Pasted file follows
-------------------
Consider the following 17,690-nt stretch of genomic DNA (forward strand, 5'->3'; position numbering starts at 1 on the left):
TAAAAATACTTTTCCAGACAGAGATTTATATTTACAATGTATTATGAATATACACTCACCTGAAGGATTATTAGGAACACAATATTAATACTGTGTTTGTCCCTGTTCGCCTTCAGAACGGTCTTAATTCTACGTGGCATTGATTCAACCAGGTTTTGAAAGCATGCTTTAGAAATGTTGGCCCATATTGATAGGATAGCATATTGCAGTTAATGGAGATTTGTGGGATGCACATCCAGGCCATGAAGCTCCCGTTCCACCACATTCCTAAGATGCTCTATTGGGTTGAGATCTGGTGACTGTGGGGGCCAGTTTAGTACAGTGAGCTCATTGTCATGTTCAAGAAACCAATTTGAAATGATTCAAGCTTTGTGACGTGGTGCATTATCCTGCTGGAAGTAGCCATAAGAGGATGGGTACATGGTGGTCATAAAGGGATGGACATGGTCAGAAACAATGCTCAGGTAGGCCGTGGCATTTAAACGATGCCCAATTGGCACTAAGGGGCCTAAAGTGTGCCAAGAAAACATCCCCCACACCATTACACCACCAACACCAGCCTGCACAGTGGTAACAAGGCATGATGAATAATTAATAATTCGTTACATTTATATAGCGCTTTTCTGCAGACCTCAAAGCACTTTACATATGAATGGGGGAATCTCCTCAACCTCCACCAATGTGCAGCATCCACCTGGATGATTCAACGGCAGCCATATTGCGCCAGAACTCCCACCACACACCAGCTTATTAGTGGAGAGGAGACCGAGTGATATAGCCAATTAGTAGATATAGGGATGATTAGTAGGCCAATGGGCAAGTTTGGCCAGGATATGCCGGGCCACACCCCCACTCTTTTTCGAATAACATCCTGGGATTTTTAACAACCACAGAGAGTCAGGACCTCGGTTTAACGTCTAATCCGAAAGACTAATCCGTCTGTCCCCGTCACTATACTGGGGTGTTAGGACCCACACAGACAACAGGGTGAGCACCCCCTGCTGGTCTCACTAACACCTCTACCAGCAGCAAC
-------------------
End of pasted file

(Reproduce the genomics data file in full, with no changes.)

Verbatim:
Consider the following 17,690-nt stretch of genomic DNA (forward strand, 5'->3'; position numbering starts at 1 on the left):
TAAAAATACTTTTCCAGACAGAGATTTATATTTACAATGTATTATGAATATACACTCACCTGAAGGATTATTAGGAACACAATATTAATACTGTGTTTGTCCCTGTTCGCCTTCAGAACGGTCTTAATTCTACGTGGCATTGATTCAACCAGGTTTTGAAAGCATGCTTTAGAAATGTTGGCCCATATTGATAGGATAGCATATTGCAGTTAATGGAGATTTGTGGGATGCACATCCAGGCCATGAAGCTCCCGTTCCACCACATTCCTAAGATGCTCTATTGGGTTGAGATCTGGTGACTGTGGGGGCCAGTTTAGTACAGTGAGCTCATTGTCATGTTCAAGAAACCAATTTGAAATGATTCAAGCTTTGTGACGTGGTGCATTATCCTGCTGGAAGTAGCCATAAGAGGATGGGTACATGGTGGTCATAAAGGGATGGACATGGTCAGAAACAATGCTCAGGTAGGCCGTGGCATTTAAACGATGCCCAATTGGCACTAAGGGGCCTAAAGTGTGCCAAGAAAACATCCCCCACACCATTACACCACCAACACCAGCCTGCACAGTGGTAACAAGGCATGATGAATAATTAATAATTCGTTACATTTATATAGCGCTTTTCTGCAGACCTCAAAGCACTTTACATATGAATGGGGGAATCTCCTCAACCTCCACCAATGTGCAGCATCCACCTGGATGATTCAACGGCAGCCATATTGCGCCAGAACTCCCACCACACACCAGCTTATTAGTGGAGAGGAGACCGAGTGATATAGCCAATTAGTAGATATAGGGATGATTAGTAGGCCAATGGGCAAGTTTGGCCAGGATATGCCGGGCCACACCCCCACTCTTTTTCGAATAACATCCTGGGATTTTTAACAACCACAGAGAGTCAGGACCTCGGTTTAACGTCTAATCCGAAAGACTAATCCGTCTGTCCCCGTCACTATACTGGGGTGTTAGGACCCACACAGACAACAGGGTGAGCACCCCCTGCTGGTCTCACTAACACCTCTACCAGCAGCAAC